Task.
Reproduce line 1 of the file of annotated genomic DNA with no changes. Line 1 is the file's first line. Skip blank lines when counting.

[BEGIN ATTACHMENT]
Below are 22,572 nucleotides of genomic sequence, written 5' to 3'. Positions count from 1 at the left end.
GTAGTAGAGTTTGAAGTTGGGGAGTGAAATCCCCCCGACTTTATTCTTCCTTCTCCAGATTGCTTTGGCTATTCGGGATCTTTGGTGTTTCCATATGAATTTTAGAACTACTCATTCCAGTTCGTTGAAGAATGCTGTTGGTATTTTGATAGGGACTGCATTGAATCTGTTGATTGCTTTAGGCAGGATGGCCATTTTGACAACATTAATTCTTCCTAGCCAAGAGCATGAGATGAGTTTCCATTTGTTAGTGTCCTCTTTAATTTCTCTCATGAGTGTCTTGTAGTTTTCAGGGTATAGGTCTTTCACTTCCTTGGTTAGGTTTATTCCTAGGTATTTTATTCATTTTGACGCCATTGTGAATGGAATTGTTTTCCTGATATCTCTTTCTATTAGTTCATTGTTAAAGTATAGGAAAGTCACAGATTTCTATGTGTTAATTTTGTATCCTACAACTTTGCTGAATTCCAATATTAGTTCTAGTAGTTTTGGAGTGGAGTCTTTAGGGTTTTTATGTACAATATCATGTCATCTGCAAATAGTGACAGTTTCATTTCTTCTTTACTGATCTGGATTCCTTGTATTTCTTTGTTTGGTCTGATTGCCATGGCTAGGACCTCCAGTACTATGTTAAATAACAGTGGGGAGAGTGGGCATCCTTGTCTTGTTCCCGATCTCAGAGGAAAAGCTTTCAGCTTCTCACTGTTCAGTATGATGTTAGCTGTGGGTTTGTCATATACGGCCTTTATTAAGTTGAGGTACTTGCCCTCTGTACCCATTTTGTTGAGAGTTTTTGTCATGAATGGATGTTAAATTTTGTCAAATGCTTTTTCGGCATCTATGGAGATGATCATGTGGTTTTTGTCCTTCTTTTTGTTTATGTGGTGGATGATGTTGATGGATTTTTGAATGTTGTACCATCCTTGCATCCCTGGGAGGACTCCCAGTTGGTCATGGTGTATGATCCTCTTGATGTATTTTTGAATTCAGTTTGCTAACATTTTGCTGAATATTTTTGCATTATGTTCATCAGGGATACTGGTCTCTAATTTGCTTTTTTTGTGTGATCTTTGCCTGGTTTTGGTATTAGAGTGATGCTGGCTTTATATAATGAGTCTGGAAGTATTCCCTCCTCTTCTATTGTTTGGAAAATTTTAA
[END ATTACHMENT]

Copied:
Below are 22,572 nucleotides of genomic sequence, written 5' to 3'. Positions count from 1 at the left end.